Senior Gabby Skopec reflects on past seasons as a Hawkeye runner

Skopec highlights how this season stacks up against her previous years as a Hawkeye.

Iowa+distance+runner+Gabby+Skopec+competes+in+the+women%E2%80%99s+3000m+run+during+the+Hawkeye+Invitational+at+the+University+of+Iowa+Recreation+Building+on+Saturday%2C+Jan+11%2C+2020.+Skopec+earned+second+with+a+time+of+10%3A10.25.+

Jenna Galligan

Iowa distance runner Gabby Skopec competes in the women’s 3000m run during the Hawkeye Invitational at the University of Iowa Recreation Building on Saturday, Jan 11, 2020. Skopec earned second with a time of 10:10.25.

Lauren Swanson, Sports Reporter


This season has definitely not been what senior Gabby Skopec had in mind for her last year as a Hawkeye runner.

The Big Ten Conference voted to postpone all fall sports to a later date on Aug. 11 — cross country included. The conference later amended its original stance, allowing its 14 football teams to compete this fall while the other sports remain in limbo.

So, there won’t be any races for Skopec to run this fall.

A native of Coralville, Skopec honed her athletic talents early in her high-school career at Iowa City West.

She was the Mississippi Valley Conference Cross Country Athlete of the Year, and a two-time first team all-conference honoree. She also placed fourth at the Iowa state cross country meet and was named team MVP twice.

Despite her extremely successful high school career, Skopec always knew she wanted to move on to bigger and better things.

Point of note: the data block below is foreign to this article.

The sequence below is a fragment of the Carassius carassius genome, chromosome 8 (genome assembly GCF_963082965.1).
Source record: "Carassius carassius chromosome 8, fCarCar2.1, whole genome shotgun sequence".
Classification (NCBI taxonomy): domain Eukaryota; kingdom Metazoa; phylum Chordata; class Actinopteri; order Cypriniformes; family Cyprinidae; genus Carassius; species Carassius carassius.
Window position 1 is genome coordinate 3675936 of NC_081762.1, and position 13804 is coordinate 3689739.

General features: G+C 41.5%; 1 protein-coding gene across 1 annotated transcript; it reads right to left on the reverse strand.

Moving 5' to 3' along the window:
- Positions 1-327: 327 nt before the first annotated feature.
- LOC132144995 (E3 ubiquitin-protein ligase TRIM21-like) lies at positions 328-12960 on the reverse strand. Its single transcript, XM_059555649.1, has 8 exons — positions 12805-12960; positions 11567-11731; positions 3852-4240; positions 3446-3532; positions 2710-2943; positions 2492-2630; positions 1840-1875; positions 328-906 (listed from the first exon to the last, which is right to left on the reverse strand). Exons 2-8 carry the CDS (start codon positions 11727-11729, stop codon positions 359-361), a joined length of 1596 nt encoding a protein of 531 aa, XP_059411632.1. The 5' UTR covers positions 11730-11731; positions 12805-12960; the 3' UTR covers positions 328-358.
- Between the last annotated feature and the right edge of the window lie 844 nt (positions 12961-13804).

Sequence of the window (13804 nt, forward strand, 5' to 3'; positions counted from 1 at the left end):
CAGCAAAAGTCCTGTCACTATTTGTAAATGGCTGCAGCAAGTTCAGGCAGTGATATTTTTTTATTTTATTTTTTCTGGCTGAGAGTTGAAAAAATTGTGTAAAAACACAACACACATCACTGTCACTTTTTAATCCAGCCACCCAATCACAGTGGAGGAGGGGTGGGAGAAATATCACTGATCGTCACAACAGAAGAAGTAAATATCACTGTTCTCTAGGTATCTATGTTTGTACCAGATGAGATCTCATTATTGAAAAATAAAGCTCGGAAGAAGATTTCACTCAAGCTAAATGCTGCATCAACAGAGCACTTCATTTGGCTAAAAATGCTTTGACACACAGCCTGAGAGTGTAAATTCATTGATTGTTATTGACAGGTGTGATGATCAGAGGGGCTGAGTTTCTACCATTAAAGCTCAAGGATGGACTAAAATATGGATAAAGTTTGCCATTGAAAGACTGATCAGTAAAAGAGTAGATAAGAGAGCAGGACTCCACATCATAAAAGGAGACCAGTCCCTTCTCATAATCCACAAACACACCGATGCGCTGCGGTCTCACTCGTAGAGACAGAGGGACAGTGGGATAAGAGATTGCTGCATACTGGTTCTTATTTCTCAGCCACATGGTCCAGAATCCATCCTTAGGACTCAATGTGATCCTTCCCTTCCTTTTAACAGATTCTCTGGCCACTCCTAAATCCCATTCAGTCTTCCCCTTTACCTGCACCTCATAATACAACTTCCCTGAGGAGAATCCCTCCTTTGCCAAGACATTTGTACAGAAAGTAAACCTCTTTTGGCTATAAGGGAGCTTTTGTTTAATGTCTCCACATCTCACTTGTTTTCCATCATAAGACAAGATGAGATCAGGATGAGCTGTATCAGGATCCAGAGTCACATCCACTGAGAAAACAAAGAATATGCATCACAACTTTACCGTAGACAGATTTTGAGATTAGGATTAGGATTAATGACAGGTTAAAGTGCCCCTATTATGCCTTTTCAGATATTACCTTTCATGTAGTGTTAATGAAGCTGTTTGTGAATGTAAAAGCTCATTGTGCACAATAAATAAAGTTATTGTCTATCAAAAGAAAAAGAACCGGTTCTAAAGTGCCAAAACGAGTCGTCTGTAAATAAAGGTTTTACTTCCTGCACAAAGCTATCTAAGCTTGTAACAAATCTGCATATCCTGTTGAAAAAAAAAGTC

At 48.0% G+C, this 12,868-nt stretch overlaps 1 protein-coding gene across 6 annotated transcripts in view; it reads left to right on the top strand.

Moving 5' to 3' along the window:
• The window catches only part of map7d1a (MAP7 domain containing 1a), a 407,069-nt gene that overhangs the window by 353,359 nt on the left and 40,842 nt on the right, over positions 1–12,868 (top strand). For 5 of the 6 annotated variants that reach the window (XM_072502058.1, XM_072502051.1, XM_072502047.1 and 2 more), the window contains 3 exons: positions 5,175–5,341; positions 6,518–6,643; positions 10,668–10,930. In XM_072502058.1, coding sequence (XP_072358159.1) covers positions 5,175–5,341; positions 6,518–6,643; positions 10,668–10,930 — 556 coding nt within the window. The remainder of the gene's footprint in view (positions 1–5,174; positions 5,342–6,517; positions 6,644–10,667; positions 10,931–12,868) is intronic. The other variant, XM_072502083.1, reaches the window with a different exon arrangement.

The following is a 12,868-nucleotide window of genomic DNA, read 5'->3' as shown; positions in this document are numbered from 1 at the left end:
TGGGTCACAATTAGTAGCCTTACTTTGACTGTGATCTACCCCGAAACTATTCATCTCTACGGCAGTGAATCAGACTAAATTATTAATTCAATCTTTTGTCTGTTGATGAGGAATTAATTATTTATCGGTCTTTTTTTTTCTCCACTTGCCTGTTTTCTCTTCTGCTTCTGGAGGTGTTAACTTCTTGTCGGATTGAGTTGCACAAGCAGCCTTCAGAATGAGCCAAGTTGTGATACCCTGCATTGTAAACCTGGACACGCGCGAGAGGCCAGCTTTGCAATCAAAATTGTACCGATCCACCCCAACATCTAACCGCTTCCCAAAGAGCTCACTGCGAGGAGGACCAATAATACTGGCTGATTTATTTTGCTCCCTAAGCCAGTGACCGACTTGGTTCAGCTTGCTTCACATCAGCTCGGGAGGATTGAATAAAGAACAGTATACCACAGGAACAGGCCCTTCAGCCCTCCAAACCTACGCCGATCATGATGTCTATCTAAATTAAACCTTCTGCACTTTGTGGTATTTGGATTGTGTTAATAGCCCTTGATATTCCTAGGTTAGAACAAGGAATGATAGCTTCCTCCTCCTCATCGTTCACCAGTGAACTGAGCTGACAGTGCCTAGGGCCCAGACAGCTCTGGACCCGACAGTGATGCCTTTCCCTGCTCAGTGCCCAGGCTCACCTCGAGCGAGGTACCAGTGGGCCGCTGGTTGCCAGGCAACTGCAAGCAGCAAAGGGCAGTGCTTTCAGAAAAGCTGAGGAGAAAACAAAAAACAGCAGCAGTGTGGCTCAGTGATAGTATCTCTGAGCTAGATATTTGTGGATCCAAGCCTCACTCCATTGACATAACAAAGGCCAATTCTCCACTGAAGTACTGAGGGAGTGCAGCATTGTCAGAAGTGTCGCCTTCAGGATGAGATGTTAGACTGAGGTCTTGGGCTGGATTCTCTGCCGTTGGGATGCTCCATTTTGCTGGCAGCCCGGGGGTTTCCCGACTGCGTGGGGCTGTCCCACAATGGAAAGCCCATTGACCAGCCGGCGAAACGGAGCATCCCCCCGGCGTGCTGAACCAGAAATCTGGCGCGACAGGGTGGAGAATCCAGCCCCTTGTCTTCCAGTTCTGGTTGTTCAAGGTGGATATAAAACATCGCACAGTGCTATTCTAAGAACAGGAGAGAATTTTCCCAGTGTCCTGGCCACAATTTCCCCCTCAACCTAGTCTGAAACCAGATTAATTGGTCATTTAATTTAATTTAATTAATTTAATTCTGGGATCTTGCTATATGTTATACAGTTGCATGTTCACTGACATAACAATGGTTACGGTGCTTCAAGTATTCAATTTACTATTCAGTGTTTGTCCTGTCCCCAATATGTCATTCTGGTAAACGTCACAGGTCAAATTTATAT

Skopec continued to find success as a runner post-high school at the University of Iowa.

Throughout her college career, Skopec has achieved a number of notable feats. She placed 20th in her first collegiate event at the Hawkeye Invitational, and finished 18th at the Mayflower Day Open in 2017.

She also manufactured a second-place finish in the 3,000-meter steeplechase at the Tom Botts Invitational and placed fourth in the three-mile at the Bradley Intercollegiate Championships in 2018.

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In 2019, Skopec competed at the Notre Dame Invitational.

COVID-19 has put a hold on Skopec’s long run of success, but the unique circumstances haven’t clipped her drive, motivation, and passion for running.

“Training has been similar to what it usually is,” Skopec said. “Workouts replace the meets, and we have been doing more time trials too.”

Skopec’s teammates have also helped make this season feel as normal as possible for her.

“It has been tough because we can’t do as much in-person stuff,” Skopec said. “We try to stay in touch over the season with Zoom calls with the team.”

Head cross country coach Randy Hasenbank has been impressed with Skopec’s mentality during this most unusual fall.

“She has really turned it on,” Hasenbank said. “She is very focused and has put everything out there, since it’s her last year. She is fairly quiet but has the confidence to work hard and isn’t afraid to do so. She really sets the standard for other athletes on the team.”

With the cross-country season coming to an end, Skopec has begun to prepare for a potential track season this spring.

“Cross country ends in early November,” Skopec said. “The workouts for track are typically shorter, and a lot more interval workouts.”

The NCAA announced on Sept. 23 that cross country could begin competing Jan. 23, with championships on March 15. The NCAA noted that part of its membership has raised concerns about conducting the cross country and track and field seasons simultaneously, however, as runners competing in both sports could easily get burnt out, injured, or more.

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